Neil Capolongo

Neil Capolongo, D.D.S., B.S.’85

University Ambassador

By Carol Olechowski

“Albany was the foundation” for Neil Capolongo’s career as an orthodontist. “It was a state university, but I found it to be a private school, in many ways. Its history as a teachers college was presented to us many times. Albany gave me leadership abilities; at 20 or 21 years of age, I’d have conversations with the University president and administrators, and conduct myself as an ambassador to visiting students and professors. I was in the Purple and Gold Society. Each experience impacted a part of my life. I have such great things to tell my patients about Albany.”

Capolongo encourages his young patients "all the time" to consider attending UAlbany.

And tell them he does: At his office in Mount Kisco, N.Y., Capolongo encourages his young patients “all the time” to consider attending UAlbany. “It’s also wonderful to speak with current students and with other graduates. I hear good things. Today, a patient told me that he visited the College of Nanoscale Science and Engineering. It was great to hear how interested he is in UAlbany.”

teeth at the dentist's office

Capolongo, who majored in biology, “always wanted to be a doctor” but later found himself “on the fence,” choosing between a career in medicine or dentistry. “Part of what made me go the dental route was some research I did at the Empire State Plaza’s Wadsworth Labs,” he notes. “Junior year, I wanted to do some research and round out my CV and graduate school application. One of my professors put me in contact with Dr. Carmen Mannella, who was researching a cancer drug, Adriamycin, to determine its toxicity to the heart and how to prevent it. I’d take the bus downtown and hang out in the basement – ‘the dungeon,’ I called it – and the research did round me out. It was intense, very finite, very detailed, which I was not used to. Dr. Mannella let me run with it, and he got some grant money for further study. I was paid for about 10 hours of work a week, and I did earn graduate credits my senior year.”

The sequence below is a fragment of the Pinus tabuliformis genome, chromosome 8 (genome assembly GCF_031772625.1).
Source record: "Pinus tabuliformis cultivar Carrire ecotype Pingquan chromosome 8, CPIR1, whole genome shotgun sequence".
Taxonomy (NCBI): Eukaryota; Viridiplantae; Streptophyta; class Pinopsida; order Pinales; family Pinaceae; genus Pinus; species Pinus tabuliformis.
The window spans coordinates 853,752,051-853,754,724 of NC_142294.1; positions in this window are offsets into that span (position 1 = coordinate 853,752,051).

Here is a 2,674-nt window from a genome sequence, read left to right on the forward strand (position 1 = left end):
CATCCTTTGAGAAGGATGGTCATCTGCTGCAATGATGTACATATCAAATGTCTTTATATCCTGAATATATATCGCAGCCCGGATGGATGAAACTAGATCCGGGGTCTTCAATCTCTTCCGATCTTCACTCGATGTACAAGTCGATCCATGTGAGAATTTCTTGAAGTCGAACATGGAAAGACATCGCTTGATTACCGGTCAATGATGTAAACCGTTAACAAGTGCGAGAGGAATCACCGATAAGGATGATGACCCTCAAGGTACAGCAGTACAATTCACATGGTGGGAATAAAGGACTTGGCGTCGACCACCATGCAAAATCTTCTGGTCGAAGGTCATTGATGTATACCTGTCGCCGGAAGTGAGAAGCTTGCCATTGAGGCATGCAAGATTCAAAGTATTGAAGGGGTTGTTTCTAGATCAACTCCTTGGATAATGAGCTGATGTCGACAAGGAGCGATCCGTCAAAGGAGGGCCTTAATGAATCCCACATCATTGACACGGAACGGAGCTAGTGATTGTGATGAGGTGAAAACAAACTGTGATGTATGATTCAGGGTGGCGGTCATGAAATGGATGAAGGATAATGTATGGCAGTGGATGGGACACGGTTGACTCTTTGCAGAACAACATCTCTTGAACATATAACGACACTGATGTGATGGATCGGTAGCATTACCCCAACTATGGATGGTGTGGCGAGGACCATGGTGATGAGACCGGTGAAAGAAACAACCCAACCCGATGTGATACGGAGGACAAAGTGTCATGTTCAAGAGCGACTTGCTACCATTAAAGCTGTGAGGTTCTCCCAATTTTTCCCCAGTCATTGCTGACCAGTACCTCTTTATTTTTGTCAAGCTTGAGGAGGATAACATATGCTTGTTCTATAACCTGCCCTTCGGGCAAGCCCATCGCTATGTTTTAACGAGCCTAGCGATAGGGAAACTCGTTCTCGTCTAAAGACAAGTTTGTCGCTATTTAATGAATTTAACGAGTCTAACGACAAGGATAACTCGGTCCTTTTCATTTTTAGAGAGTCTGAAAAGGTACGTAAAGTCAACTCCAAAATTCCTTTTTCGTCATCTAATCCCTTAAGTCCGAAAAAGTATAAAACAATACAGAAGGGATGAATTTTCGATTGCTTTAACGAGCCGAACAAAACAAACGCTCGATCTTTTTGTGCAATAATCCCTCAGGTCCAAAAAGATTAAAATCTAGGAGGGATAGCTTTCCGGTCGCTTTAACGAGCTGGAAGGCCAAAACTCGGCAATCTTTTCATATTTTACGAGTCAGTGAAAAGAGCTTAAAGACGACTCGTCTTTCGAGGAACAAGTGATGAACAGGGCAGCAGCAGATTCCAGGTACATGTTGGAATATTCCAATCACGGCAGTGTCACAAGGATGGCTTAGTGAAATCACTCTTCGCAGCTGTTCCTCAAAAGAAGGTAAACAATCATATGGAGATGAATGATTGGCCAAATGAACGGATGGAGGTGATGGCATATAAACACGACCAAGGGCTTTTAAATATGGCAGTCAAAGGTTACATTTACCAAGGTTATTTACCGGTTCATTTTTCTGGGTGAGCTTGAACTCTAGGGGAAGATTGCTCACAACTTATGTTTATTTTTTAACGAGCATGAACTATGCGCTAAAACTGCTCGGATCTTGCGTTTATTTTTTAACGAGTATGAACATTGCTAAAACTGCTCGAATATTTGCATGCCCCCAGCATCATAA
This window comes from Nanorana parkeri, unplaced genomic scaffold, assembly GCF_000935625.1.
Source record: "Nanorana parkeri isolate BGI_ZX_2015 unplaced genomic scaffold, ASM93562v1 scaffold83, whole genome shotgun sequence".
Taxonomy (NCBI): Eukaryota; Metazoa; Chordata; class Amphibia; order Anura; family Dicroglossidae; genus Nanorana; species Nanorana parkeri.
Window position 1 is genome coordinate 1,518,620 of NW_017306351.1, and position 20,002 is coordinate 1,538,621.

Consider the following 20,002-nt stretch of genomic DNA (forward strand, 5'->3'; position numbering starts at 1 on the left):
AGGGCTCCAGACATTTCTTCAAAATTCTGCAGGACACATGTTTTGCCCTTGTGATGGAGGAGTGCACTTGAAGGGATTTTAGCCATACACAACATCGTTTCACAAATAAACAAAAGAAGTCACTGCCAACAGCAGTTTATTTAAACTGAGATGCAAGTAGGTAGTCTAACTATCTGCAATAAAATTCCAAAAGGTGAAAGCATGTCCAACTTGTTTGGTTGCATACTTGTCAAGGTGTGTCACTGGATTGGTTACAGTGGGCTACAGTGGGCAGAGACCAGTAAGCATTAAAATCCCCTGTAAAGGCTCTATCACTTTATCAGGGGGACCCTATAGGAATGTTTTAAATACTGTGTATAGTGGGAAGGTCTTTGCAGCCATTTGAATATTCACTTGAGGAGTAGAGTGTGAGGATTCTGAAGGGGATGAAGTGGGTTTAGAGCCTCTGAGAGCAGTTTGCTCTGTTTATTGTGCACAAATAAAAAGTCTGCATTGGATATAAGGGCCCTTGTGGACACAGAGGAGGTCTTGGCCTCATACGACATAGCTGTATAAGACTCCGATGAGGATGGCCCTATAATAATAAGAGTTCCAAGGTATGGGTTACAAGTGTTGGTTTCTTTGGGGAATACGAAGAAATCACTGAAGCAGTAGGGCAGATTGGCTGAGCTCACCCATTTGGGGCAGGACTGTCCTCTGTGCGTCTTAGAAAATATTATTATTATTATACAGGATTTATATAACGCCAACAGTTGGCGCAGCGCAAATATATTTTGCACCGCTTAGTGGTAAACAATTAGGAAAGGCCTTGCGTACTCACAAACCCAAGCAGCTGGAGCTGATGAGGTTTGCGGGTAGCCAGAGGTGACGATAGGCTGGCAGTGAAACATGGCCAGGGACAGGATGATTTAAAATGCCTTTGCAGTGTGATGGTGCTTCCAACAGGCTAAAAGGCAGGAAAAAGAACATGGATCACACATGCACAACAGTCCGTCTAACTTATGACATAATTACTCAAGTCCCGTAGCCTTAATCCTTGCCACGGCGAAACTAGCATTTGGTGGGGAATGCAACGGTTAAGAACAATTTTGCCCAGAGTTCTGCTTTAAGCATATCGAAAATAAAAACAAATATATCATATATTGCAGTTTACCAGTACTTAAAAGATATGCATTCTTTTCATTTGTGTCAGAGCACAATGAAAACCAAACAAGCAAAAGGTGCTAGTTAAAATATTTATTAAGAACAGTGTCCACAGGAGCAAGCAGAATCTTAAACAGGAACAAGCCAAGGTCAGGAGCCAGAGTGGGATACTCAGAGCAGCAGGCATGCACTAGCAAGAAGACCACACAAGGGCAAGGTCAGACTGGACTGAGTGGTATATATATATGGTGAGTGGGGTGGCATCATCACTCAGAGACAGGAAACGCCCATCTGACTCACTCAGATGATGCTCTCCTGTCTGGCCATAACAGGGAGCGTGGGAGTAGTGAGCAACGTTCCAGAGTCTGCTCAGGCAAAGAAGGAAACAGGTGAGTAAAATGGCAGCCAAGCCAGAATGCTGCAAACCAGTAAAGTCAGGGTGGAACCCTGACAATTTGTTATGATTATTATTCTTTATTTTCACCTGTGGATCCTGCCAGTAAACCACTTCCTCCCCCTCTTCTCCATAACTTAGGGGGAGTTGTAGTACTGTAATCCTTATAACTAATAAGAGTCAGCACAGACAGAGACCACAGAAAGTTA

The work also convinced Capolongo that “I could never do research. I decided on dentistry.” His “strong” background in the sciences “got me into Columbia University’s College of Dental Medicine. I even received a scholarship, which paid 50 percent of my tuition.”

Capolongo met his wife, Gina, a pediatric dentist, at Columbia. After graduation, they moved to Westchester County, sensing the area “would prove to be a good opportunity. We’ve been here for 21 great, super, wonderful years,” he says.

Dr. Capolongo examines one of his patients

While Albany prepared him well for his career, Capolongo notes that even his treatment for Hodgkin’s lymphoma had a University connection. His doctors prescribed Adriamycin – the very same pharmaceutical Capolongo researched as an undergraduate. “It was surreal, in many ways,” he admits, adding that he’s now “15 years cancer free.”

The Long Island native is proud of the University and his fellow graduates. “We have strong alumni; we all have fond memories of Albany and its history and vibrancy. I had a great college experience and the educational greatness that got me down the road to my profession. When you combine the two, what more can you have? It was a win-win situation.”

For Capolongo, “the college conversations are just starting now” with his oldest child, Catie, who turns 16 in September. “It’s a matter of seeing what would be right for her. I could see my daughter enjoying both academics and entertainment on campus. Albany will be on our list when we start looking at schools – absolutely, it will. I came out of there with complete happiness.

“The opportunities at the University are immense,” says Capolongo, who is also the father of 12-year-old twins Genevieve and Lauren. “I enjoyed being there. I took a year off after college and stayed in Albany; it’s a great town. It’s a fun place and has easy access to many other places – Saratoga, Lake George, skiing at Gore Mountain. It really was great.”